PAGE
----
But, if you’ve considered hiking more of a leisurely activity than a kick-ass workout, you should know that hitting the trails is a worthwhile sweat sesh for your weight-loss plan.
“Hiking is actually considered by many experts to be better for fat burn than other forms of cardiovascular exercise,” says Chuck Pelitera, M.D., C.S.C.S., and assistant professor of kinesiology at Canisius College in Buffalo, New York. Our bodies are better at using stored fat for energy with activities of high duration and low intensity.
Plus, when you head out on the trail, you’ll have to head back. There’s no hitting the stop button when you want to quit, says Doug Barsanti, C.S.C.S. and owner of ReInvention Fitness in Santa Cruz, California.
Sold? Perfect. Now take a hike with these trainer-approved tips to help you burn more calories.
“By forcing the body to go slowly in a downhill hike, you’ll actually increase caloric burn,” Pelitera says. That’s because walking slower makes your decelerating muscles work harder than if you just cruised through the downhill phase, he says.
When you head back uphill, pick up your pace for a more intense calorie burn, says Pelitera.
Hiking is already a great lower-body workout, but you can turn it into a total-body workout by adding this upper-body move, says Rachel Straub, C.S.C.S. and co-author of Weight Training Without Injury: Over 350 Step-by-Step Pictures Including What Not To Do!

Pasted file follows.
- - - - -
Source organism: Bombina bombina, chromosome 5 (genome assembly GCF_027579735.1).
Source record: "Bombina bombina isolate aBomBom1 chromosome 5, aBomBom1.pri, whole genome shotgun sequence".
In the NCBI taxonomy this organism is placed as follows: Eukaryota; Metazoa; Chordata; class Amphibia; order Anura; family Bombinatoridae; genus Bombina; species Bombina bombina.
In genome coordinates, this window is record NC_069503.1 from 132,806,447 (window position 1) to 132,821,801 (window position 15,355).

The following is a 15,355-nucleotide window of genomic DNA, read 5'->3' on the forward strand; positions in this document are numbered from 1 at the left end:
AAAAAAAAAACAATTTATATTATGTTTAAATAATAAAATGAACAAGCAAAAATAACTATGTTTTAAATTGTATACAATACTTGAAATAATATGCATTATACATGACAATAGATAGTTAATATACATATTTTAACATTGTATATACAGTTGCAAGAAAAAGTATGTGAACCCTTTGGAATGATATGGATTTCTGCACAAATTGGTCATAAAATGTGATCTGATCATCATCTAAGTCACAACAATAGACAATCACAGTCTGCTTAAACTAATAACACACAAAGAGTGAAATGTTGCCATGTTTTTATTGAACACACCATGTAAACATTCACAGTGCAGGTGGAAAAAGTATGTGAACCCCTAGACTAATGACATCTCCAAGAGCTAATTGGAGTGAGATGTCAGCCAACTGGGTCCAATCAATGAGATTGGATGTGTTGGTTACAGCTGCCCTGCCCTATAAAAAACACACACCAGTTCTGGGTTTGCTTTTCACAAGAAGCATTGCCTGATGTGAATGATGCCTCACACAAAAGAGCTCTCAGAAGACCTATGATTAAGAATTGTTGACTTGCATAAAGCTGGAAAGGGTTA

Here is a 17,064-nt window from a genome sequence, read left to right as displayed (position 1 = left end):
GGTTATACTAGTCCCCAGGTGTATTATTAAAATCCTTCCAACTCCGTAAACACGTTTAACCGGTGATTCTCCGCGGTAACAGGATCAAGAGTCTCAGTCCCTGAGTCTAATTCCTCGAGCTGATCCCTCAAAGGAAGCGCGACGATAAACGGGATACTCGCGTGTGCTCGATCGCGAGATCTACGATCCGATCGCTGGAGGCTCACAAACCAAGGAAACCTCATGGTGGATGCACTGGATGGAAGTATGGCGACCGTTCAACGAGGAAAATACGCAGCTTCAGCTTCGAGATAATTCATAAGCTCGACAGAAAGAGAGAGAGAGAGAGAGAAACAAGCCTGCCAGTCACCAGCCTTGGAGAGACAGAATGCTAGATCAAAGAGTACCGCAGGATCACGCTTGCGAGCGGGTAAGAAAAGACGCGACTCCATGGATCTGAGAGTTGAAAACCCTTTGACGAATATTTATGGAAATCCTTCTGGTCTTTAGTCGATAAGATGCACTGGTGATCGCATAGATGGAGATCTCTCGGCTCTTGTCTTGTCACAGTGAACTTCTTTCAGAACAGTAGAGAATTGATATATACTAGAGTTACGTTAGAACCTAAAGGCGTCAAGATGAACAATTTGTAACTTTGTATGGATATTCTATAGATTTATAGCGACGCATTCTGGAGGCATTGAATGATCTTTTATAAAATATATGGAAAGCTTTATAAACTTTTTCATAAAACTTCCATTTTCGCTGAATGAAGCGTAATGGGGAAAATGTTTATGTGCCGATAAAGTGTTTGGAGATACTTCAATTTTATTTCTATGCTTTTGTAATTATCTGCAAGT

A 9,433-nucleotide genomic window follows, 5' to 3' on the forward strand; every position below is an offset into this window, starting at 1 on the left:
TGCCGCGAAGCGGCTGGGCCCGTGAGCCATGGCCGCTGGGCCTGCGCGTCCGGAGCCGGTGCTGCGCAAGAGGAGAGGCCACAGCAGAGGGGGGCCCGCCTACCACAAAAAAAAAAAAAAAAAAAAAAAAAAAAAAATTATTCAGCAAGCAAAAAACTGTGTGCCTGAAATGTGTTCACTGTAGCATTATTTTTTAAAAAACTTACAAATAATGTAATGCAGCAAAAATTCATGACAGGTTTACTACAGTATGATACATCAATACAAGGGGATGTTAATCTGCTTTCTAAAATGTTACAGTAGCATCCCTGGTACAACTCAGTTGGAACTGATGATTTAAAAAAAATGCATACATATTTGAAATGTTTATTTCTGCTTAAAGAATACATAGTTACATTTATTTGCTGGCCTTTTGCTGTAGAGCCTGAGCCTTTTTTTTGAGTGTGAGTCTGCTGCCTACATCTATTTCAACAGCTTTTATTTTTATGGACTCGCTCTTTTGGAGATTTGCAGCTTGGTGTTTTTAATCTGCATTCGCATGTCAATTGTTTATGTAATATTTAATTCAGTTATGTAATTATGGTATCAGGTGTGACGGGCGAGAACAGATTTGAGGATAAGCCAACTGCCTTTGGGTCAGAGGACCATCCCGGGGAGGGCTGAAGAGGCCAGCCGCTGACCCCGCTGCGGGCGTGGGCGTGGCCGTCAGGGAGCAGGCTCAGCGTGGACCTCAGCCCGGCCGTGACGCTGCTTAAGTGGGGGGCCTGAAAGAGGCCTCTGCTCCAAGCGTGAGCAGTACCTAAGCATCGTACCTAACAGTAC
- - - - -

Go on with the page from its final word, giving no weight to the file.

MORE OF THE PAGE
“Sporadically including pushups engages your upper body and core while allowing your lower body to rest,” she says. And even though your legs are getting a break, you’ll amp up your calorie burn overall since you’re engaging more mucles on the trail. If you can’t do traditional pushups, use a bench, table, or rock, says Straub.
Before you make fun of them for looking dorky (we all know they do), you should know that they could be your calorie-torching secret weapons, says Straub. One study published in the Journal of Strength and Conditioning Research concluded that trekking poles increased calorie burn without making participants feel like they were working out harder. (Win/win.) Plus, working the poles takes pressure off of your joints, which can prevent injury, says Straub.
Adding speed is an easy way to get more calorie-burning power out of your hike, says Barsanti. You can do this by walking at a faster pace or running uphill, he says. (Your knees will tend to hurt more when you’re going downhill, so stick to a slower pace on your descent.)
Break up your climb into one-minute intervals of running and walking, says Barsanti. You can also do two-minute intervals of running and one minute of walking, he says.
Get a bigger burn during your hike by incorporating squats or walking lunges, says Lisa Reed, C.S.C.S. “They improve your balance, engage your entire core, and are amazing for conditioning your legs,” she says.
An easy way to increase how many calories you expend while hiking is to add more weight to your backpack. “One way to accomplish this would be to fill up any empty space in your pack with bottles of water,” says Tyler Spraul, C.S.C.S. and head trainer at Exercise.com. “And you’ll be sure to stay hydrated out there,” he says.
A good rule of thumb: Pack at least one quart of water for each hour you’ll be hiking, says George Padilla, C.S.C.S. and a trainer at Los Angeles Athletic Club. A gallon of water (four quarts) in your backpack can add eight pounds of weight, which increases your calorie burn while hiking by about 14 percent, Padilla says.